From Vitter to Craig, the public has been given a steady stream of apologies from public figures. This has become an art form in D.C. You first apologize and then go into seclusion or, better yet, a detox clinic. Here is a past column on the art of apology.
The lost art of the apology
Last week the public learned an important tip from Martha Stewart in her criminal case: Being contrite is fashionable but being sincerely contrite is strictly passe.
The sentencing apology has become a staple of American law. A defendant stands before the court free of the constraints of the rules of evidence or trial tactics. At this point the die is cast — the conviction has been handed down and the question is now one of contrition. If there is a time for self-disclosure, it is at this unique moment in a criminal case.
Sentencing day for Stewart, however, was vintage Martha Stewart Living. If one did not actually listen to the words, it was a perfect scene. Stewart stood before Judge Miriam Goldman Cedarbaum and spoke in a measured but intimate tone. It’s not until one actually listened to the words that you realized that this scene was as perfect and as empty as one of Stewart’s whimsical centerpieces.
“Today is a shameful day,” she began. “It is shameful for me, for my family and for my beloved company and all of its employees and partners.” She went on to explain that the shame was due to the fact that a “small personal matter” has been blown out of proportion. Leaving the matter in Cedarbaum’s “competent and experienced and merciful hands,” the statement was a formula piece for the guilt-challenged defendant; something for Martha Stewart Litigating. Stewart specifically took no responsibility for her actions despite the fact that her trial left little doubt as to her guilt. The small personal matter she referred to was actually a series of federal crimes, including lying repeatedly to federal regulators.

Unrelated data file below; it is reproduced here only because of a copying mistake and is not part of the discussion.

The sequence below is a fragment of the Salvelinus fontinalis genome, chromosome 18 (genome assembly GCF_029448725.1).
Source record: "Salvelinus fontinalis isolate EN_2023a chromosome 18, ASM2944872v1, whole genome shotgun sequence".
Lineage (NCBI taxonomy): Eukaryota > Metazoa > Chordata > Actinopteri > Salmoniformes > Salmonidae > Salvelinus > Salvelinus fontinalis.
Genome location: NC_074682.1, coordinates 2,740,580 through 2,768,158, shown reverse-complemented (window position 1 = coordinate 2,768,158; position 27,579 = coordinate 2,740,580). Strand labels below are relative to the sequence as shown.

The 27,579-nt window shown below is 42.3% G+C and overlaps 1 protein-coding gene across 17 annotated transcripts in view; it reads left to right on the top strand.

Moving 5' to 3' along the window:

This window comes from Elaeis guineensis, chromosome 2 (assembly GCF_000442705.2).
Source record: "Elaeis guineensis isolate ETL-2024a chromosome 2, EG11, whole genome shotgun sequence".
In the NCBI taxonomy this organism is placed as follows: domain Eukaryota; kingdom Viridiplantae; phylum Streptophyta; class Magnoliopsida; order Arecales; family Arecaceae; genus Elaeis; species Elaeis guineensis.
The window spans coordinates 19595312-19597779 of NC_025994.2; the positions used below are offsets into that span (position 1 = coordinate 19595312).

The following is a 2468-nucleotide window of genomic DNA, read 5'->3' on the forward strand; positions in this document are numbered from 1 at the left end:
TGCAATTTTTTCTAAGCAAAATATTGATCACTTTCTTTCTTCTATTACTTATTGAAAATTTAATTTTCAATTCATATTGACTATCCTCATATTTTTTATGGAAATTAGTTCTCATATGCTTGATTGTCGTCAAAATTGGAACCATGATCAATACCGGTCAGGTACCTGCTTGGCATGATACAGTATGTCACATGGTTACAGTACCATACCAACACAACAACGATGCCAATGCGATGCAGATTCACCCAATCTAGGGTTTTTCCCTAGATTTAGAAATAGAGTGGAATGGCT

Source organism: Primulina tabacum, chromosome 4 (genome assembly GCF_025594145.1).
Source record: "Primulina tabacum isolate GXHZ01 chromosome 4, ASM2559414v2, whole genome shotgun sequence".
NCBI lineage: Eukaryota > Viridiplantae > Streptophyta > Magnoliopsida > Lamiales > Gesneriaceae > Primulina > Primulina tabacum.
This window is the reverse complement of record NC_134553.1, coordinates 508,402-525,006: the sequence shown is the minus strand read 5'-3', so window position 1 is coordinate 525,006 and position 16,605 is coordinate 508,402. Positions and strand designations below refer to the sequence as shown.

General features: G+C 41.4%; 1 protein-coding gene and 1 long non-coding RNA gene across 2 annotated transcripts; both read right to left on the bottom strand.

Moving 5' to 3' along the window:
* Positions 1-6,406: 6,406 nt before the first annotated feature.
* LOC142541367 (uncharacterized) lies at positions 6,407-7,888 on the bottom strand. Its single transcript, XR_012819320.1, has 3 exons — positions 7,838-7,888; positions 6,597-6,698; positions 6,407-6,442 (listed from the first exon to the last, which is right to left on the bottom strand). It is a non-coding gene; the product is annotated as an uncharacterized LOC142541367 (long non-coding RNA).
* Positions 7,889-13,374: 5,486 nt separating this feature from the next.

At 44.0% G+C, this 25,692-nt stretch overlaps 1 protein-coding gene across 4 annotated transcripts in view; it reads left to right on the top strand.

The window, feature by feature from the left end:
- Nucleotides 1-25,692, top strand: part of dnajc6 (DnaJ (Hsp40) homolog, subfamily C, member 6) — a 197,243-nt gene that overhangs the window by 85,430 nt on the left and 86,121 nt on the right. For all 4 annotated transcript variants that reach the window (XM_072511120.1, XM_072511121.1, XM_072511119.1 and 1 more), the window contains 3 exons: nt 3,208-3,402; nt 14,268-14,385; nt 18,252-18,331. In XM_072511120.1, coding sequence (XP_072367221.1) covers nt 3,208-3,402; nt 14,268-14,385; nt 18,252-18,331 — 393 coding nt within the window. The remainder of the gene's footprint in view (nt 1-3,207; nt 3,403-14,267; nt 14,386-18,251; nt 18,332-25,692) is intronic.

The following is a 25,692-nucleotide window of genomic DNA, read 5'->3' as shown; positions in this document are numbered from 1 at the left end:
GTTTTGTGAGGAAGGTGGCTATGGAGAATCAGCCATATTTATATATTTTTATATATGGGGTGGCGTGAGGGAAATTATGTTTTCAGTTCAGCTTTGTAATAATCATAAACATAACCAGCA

Like all convicted felons, Stewart had two obvious options. She could have defiantly claimed innocence, as many defendants seeking appeal have done. Or she could have actually apologized for her actions. Instead, she took an approach that is very much in vogue these days: the non-apology apology.
In politics and law, the apologies have become something of an art form.
President Ronald Reagan knew how to apologize. At the height of the Iran-contra scandal, Reagan went to the airwaves to apologize: “I take full responsibility for my own actions and for those of my administration.” Of course, Reagan was not taking any responsibility at all since he insisted that he knew nothing about the widespread criminal conspiracy operating out of the White House. But turn off the sound and watch the tape. It was perfect.
APOLOGIES: A COMPARISON
The empty apology
“Today is a shameful day. It is shameful for me, for my family and for my beloved company and all of its employees and partners. What was a small personal matter became over the last 21/2 years an almost fatal circus event of unprecedented proportions spreading like oil over a vast landscape, even around the world. I have been choked and almost suffocated to death during that time.” — Martha Stewart, July 16, 2004